Hancock County’s three hospitals are no different than their counterparts in other rural areas of the state. They share the same challenges of delivering health care to an aging, low-income population suffering from a variety of chronic conditions while also attempting to balance the bottom line to offset rising costs and reductions in reimbursement for care.
Two hospitals — Blue Hill Memorial Hospital in Blue Hill and Maine Coast Memorial Hospital in Ellsworth — have responded these challenges by joining Eastern Maine Healthcare Systems (EMHS), which now has nine member hospitals.
Mount Desert Island Hospital in Bar Harbor has chosen to remain independent but last year became one of five hospitals in the Maine Rural Health Collective, which shares many of the same goals of efficiencies through collaboration as EMHS.
Maine Coast Memorial Hospital (MCMH) completed its affiliation with Eastern Maine Healthcare Systems in October.
“We’re well into the integration process,” said hospital President and CEO Charlie Therrien. He estimates it will take another three and six months for that process to be complete. The switchover should be invisible to patients.
“In terms of direct patient care, people shouldn’t see any changes,” Therrien said.
Therrien and his counterparts in Blue Hill and Bar Harbor would agree that a major benefit in collaborating with other health care providers comes from economies of scale. Whether stocking up on Tylenol or pricing health insurance coverage for employees, the more you buy, the cheaper it gets.
Patient care is another matter.
“There is no economy of scale between the clinician and the patient,” pointed out Art Blank, president and CEO of Mount Desert Island Hospital (MDIH).
Collaboration, however, can improve patient care in a number of ways. The possibility of job sharing with other nearby hospitals can make a difference in attracting quality physicians. In addition, having a specialist in-house, if only part-time, can make it easier for patients to get care, said John Ronan, president and CEO of Blue Hill Memorial Hospital (BHMH).
BHMH joined EMHS in 2005. Ronan said MCMH’s affiliation with EMHS is strengthening the ties between the Ellsworth hospital and BHMH, a relationship where patients are to benefit. One example would be a greater sharing of clinicians.
“We’re looking at the opportunity to change and influence health care in Hancock County,” Ronan said.
MDI Hospital and MCMH have shared some services for a while. That relationship is not expected to change, Blank said.
“We are part of a health system,” Blank said. “We share that community responsibility.”
Providing health care to the community must be balanced with paying for that care. In this area, the administrators would admit they have concerns.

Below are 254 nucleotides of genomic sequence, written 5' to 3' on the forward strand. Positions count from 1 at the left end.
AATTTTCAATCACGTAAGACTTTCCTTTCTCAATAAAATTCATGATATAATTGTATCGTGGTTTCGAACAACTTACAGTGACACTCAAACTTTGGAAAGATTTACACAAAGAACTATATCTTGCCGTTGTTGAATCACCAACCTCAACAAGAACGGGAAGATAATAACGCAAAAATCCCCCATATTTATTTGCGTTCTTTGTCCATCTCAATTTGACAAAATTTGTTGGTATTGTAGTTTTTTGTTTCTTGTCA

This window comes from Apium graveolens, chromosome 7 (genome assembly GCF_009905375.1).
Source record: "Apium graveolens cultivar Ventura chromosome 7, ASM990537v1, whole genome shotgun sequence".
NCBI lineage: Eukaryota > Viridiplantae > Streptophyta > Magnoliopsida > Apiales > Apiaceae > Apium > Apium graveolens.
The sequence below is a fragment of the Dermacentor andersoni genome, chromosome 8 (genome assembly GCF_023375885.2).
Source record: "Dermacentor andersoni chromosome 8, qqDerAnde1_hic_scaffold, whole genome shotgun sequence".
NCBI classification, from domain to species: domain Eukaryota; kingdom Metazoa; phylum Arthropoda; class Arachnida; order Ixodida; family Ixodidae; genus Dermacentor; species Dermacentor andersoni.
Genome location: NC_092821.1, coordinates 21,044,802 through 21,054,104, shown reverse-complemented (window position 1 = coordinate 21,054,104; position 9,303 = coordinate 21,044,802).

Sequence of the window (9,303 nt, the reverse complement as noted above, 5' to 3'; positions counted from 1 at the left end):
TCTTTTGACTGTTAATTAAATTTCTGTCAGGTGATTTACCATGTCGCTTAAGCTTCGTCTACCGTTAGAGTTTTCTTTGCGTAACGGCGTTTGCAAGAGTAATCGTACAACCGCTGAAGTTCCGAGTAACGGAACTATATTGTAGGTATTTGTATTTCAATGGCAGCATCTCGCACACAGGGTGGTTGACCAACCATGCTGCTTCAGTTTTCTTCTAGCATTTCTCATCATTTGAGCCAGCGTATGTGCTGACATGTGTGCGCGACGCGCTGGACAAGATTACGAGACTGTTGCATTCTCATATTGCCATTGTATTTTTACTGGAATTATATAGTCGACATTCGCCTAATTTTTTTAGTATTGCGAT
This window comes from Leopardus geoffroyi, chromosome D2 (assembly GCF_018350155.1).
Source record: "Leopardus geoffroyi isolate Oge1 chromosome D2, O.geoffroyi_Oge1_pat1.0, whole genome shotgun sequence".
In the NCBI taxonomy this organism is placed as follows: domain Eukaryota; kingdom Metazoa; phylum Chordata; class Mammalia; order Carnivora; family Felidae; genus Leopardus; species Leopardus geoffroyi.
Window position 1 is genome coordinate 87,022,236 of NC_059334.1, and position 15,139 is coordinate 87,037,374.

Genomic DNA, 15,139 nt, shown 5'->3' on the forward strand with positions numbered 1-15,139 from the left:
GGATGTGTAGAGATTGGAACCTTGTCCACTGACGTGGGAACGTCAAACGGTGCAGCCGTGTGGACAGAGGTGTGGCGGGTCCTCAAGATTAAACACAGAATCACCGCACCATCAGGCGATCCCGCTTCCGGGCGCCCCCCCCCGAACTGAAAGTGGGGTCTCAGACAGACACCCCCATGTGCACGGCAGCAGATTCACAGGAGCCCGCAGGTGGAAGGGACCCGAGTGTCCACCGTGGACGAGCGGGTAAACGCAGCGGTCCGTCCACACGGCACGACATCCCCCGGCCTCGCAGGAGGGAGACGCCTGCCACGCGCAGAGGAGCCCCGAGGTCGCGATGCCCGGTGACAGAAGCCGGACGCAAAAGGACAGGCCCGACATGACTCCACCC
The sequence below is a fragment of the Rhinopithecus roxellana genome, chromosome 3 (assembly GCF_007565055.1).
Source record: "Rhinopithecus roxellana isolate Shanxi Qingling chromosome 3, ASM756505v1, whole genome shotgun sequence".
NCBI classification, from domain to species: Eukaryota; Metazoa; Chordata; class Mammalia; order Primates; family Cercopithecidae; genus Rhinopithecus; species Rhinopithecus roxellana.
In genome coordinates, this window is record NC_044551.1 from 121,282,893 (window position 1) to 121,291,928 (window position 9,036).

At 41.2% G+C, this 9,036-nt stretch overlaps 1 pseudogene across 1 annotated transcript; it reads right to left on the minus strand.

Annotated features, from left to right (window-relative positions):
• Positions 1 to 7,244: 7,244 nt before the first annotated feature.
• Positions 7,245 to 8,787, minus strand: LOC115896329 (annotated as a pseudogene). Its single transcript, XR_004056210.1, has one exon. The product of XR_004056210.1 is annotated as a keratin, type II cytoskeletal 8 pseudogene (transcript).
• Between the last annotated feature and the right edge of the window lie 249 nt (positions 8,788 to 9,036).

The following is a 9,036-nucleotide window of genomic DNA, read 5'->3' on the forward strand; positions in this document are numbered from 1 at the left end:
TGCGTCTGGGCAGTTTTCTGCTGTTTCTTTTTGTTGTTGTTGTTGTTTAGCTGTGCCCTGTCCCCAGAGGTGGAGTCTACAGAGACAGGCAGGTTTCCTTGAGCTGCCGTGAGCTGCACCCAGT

MCMH posted a loss of $6 million as of the fiscal year that ended June 30, Therrien said. With the affiliation with EMHS, the hospital is now on a fiscal year that begins Oct. 1.
The fiscal year for MDI Hospital ends in April. The hospital is in the midst of what Blank describes as a “$2-million turnaround” and expects to end the year “in the black.”
Ronan said his hospital has a “solid bottom line” and, as of the fiscal year ending Sept. 30, is showing a profit.
Hospitals are struggling financially for a variety of reasons including one that seems counterintuitive. Preventative care, early diagnosis and health education are replacing the traditional care model of treating chronic diseases. As beneficial as that is to patients and society as a whole, the hospitals are losing a source of revenue derived from in-patient care.
“There’s a focus on keeping people healthy and managing their chronic diseases,” Blank said. “The challenge we have is no one pays for that.”
Insurance companies increasingly are seeing the value in prevention.
“We’re starting to see a shift in payment models,” Therrien said.
Another contributor to financial shortfalls is the state’s unwillingness to expand Medicaid under the Affordable Care Act. Hospital administrators say the Governor’s vetoes of legislative attempts to do so are cheating Maine hospitals out of money they sorely need.
“We need to access federal dollars our state is sending to Washington that we’re not getting back,” Blank said. “We’re sending the money and leaving it there.”
Even with the financial challenges, the county’s hospitals seem to be providing excellent care, as shown in surveys of patients. BHMH is one of six hospitals in the state and one of 98 in the country to be recognized for quality care by the Leapfrog Group. MDI Hospital received a similar recognition, a five-star Medicaid rating.